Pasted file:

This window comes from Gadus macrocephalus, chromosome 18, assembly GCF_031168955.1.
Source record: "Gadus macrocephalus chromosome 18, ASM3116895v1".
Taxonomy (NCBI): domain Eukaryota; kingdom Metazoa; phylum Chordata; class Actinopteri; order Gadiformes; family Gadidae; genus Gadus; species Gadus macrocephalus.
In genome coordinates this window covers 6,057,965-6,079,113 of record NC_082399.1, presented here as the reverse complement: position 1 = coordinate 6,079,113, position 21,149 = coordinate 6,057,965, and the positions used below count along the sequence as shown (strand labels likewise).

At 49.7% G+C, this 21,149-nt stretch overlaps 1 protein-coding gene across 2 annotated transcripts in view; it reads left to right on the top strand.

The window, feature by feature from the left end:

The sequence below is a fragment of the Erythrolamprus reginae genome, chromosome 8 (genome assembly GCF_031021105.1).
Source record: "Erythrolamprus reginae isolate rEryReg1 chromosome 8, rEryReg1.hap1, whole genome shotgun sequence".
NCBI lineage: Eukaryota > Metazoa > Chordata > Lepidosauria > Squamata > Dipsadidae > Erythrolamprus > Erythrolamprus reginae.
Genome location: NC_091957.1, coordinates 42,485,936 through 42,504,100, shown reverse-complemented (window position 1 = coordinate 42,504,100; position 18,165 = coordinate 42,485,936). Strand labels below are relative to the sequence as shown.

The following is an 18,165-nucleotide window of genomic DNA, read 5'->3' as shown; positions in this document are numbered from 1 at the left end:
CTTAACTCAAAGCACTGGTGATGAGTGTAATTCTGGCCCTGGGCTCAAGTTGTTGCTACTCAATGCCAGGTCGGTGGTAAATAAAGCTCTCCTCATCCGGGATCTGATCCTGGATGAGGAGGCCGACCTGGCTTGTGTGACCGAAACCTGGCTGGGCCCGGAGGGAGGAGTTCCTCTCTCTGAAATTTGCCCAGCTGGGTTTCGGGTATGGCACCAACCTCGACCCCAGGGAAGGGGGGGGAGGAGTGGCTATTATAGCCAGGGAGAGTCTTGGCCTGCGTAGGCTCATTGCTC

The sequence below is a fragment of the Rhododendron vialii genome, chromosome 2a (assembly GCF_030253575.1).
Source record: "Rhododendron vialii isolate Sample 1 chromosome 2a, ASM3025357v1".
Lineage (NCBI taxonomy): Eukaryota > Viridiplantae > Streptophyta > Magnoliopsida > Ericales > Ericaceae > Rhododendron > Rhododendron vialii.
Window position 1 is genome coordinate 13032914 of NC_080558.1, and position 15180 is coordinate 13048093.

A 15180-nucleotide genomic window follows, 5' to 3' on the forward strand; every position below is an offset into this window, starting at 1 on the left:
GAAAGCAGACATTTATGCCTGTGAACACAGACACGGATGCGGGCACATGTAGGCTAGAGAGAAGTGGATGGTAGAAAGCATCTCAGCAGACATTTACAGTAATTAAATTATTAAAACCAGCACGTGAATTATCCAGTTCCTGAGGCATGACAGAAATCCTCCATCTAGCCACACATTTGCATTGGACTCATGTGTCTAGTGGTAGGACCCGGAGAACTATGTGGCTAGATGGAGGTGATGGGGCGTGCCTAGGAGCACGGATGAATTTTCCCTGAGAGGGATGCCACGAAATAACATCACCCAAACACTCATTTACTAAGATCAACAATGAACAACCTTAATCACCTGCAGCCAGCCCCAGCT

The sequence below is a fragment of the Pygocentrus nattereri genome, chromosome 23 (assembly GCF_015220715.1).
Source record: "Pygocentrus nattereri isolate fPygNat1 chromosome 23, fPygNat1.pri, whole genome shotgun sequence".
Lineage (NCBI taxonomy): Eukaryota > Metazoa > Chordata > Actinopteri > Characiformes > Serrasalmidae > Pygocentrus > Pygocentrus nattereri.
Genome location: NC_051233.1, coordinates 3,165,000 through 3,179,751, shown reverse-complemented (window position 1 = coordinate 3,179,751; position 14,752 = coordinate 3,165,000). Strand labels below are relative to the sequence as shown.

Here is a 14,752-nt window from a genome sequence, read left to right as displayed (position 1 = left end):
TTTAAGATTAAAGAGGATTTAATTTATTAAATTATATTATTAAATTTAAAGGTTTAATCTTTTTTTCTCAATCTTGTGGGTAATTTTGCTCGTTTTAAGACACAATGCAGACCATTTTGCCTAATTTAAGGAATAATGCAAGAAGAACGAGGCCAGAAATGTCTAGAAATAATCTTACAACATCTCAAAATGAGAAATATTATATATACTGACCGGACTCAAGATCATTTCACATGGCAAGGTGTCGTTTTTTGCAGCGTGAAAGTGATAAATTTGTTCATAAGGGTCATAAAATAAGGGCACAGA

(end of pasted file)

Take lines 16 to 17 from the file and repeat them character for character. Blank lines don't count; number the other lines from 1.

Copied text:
Window position 1 is genome coordinate 13032914 of NC_080558.1, and position 15180 is coordinate 13048093.

A 15180-nucleotide genomic window follows, 5' to 3' on the forward strand; every position below is an offset into this window, starting at 1 on the left: